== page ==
Despite the good first week enjoyed by the Mets, and the recent hot streak by the Yankees, this season may be a rough one for big league baseball in New York. It is possible that, for the first time since 1992, both the Yankees and Mets will finish below .500. Additionally, the Yankees are an old team without any top-level prospects ready to step into major roles in either 2013 or 2014. The Mets are younger, but like many recent Mets teams, seem to be without a plan or vision for improving for the next several years. This tough situation is compounded by the resurgence of California baseball and of Southern California as a big market. To put this in perspective, if they played in California the Yankees would probably be the third best AL team in the state, while the Mets might make it that high among NL teams, but could also fall behind the Padres and be the fourth best team in that state.
Good and bad teams come and go, but the problems facing baseball in New York go beyond what is happening on the field. The business of baseball is changing in a way that may begin to erode the built-in advantages of having a large market. For example, free agency is changing radically as teams are making a much greater effort to retain their young stars. Younger players are increasingly aware that exchanging some income for certainty will allow them to make a fortune while not having to worry about injuries or even downturns in performance before their free agent years. The Yankees, who have benefited from free agent signings more than any team in baseball since signing Catfish Hunter following the 1975 season will not be able to rely on that strategy nearly as much anymore.
Baseball is also consumed differently than it was a generation, or even a few years, ago. For not much money, fans can now get access to products from MLB which allow them to watch any game in the country on any given night, or to watch pieces of many games switching between innings or even between pitches. Meanwhile, broadcast television is in decline. Accordingly, having a huge market for YES is less valuable when people are dropping their cable plans every day. The Yankees and Mets will always have large fan bases, but over the next years that will erode somewhat as fewer people will grow up with access to only one or two teams on television.
The technological changes in the ways that baseball fans receive information about the game will also gradually reduce the structural advantages enjoyed by both the Yankees and Mets. Poring over the morning box scores in an actual newspaper that, due to issues of timing, does not include scores from the previous night's west coast games, is something which fewer fans, particularly those under 40, do. Instead, highlights can be watched, almost instantly, on hand-held phones and tablets. A young New York baseball fan no longer has to read about the Yankee or Met game over breakfast. Instead, he or she can look at Mike Trout's latest exploits or Sergio Romo's save from the previous evening.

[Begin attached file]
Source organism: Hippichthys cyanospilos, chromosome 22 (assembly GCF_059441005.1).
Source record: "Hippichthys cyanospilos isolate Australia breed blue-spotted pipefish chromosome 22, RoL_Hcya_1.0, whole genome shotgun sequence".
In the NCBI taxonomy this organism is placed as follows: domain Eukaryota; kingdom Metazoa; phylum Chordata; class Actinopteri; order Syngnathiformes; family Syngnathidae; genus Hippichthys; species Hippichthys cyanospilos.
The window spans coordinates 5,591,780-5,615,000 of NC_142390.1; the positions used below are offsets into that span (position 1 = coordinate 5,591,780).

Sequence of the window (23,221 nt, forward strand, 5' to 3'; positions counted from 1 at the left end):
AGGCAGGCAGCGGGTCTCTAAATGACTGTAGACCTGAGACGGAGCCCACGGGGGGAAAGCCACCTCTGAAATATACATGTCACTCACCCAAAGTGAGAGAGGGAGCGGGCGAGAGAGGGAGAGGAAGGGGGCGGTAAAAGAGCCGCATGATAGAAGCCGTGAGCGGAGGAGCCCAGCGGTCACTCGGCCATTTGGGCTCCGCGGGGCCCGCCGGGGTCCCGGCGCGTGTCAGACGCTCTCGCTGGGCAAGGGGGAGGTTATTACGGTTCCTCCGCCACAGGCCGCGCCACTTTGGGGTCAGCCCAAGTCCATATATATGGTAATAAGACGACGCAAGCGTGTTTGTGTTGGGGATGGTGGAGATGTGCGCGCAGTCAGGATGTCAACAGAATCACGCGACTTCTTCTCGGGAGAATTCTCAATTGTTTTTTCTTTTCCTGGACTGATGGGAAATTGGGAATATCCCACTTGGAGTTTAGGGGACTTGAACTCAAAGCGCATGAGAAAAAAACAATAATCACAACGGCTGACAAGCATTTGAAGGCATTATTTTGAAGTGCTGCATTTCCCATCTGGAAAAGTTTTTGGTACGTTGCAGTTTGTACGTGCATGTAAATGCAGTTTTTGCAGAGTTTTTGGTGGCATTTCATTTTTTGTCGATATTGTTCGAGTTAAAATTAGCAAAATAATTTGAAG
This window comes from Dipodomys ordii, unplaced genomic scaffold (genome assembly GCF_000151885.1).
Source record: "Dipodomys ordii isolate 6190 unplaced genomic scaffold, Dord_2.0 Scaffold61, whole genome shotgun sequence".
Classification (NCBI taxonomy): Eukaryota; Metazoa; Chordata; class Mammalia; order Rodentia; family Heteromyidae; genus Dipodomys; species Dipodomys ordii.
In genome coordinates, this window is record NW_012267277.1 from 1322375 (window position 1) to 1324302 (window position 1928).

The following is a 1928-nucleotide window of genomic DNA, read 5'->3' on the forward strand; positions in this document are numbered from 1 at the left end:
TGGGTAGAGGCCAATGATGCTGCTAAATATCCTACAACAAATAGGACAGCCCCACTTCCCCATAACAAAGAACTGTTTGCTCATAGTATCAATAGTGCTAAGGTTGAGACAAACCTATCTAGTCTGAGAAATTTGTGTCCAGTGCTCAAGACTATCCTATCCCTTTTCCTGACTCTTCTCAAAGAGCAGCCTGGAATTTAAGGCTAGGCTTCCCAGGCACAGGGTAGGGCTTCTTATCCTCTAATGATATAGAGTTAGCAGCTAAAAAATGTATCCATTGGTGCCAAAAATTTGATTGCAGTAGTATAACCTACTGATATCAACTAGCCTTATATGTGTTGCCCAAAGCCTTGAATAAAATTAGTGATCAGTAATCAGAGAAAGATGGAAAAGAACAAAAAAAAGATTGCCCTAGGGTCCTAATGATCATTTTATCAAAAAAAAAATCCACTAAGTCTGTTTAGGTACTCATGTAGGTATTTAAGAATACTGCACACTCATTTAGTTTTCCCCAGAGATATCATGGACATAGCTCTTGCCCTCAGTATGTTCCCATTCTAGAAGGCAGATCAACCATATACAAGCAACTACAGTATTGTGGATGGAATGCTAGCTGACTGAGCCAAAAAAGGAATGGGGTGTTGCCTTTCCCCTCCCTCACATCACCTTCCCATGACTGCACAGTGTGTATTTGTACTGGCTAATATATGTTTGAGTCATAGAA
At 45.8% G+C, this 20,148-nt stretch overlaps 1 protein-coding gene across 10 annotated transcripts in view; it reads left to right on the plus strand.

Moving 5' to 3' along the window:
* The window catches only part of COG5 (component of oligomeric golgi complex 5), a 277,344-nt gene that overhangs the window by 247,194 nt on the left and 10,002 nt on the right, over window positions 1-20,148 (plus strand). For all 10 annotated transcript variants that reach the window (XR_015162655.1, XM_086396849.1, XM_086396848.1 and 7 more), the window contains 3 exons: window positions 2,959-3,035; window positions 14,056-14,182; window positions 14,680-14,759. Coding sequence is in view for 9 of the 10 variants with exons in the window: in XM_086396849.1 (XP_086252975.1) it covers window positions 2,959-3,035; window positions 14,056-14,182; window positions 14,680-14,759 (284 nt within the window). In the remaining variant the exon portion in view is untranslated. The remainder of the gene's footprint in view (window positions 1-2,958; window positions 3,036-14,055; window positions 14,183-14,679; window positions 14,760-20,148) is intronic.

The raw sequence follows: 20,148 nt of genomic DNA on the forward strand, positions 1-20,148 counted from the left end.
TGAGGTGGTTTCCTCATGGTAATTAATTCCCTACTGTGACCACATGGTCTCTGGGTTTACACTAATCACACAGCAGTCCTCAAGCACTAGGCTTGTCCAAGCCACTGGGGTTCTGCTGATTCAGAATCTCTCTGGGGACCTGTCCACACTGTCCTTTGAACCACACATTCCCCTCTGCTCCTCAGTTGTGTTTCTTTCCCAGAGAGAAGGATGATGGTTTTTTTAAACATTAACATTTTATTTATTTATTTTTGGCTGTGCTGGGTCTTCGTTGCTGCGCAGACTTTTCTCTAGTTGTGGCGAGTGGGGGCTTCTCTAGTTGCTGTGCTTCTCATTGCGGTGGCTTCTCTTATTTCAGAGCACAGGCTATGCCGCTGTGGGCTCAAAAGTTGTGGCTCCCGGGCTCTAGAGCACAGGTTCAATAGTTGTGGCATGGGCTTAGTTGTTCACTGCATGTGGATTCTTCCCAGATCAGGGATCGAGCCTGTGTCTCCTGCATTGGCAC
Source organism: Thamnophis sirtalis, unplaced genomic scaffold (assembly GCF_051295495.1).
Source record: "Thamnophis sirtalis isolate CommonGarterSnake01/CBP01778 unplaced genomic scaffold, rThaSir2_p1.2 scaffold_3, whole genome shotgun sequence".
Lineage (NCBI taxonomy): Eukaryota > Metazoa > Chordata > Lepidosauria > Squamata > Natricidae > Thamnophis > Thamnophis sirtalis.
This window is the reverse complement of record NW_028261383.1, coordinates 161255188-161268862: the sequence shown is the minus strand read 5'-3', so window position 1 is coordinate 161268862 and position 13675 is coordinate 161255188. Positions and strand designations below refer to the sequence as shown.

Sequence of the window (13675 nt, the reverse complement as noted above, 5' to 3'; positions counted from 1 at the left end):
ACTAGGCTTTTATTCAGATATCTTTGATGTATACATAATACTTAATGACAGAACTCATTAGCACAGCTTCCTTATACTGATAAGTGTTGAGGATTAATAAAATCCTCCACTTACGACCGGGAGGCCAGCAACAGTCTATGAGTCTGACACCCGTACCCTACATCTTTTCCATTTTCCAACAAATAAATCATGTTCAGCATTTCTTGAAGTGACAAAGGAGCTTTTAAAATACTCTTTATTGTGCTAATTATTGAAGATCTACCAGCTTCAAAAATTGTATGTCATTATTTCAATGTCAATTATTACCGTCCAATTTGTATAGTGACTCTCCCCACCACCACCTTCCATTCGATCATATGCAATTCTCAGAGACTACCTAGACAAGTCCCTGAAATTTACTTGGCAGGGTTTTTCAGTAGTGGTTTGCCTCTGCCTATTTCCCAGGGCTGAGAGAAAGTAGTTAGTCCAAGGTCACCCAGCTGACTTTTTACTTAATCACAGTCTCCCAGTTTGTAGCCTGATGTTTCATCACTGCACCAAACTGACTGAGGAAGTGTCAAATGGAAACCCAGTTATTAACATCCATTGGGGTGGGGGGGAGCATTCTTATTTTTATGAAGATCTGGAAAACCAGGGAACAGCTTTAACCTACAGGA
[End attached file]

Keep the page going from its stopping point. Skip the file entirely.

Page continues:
The new media environment also means that the cost of entry to write or comment about baseball is lower than ever. Thus, podcasts, websites, blogs and the like can begin to compete with the national and larger news outlets. The latter still may out of necessity have a bias towards the major media centers, but the former do not. For many New Yorkers, for example, buying a paper copy of the Daily News requires more effort and expenditure than listening to one of many excellent podcasts or visiting one of many similarly excellent independent baseball websites. These changes also make it much easier to follow one's hometown team after moving to New York. A native of Ohio who moves to New York as a young adult, for example, can continue to follow the Indians or Reds much more easily than was the case even a decade ago.
The timing of this might be worse for the Yankees then the Mets. The Mets are a mediocre team, but they are not dogged by controversy, unpopular stars and players in decline. The best Met player, David Wright is still a great player around which a team can build an identity. The Yankees, on the other hand, are closing one chapter of the extraordinary history, but with no clear idea of what is next. Two of the greatest Yankees ever, Mariano Rivera and Derek Jeter will be retiring in the next year or two. Andy Pettitte, who is probably one step down from those two in the team's pantheon, will also be retiring soon. These two all time greats have been at the heart of the Yankee identity for a generation, and have become part of the Yankee brand. The Yankees still have some great players, but none who are comparable to Jeter or Rivera on or off the field.
A world without Rivera, Jeter, and with an altered media landscape and new structures framing free agency will be very difficult for the Yankees. The media landscape will have an impact on the Met's fortunes as well. The next few years could be difficult for both teams both on and off the field. Both teams will have to adapt to a new game. The Yankees have successfully done this in the past, but based on the past few years, it seems that this time might be more of a challenge.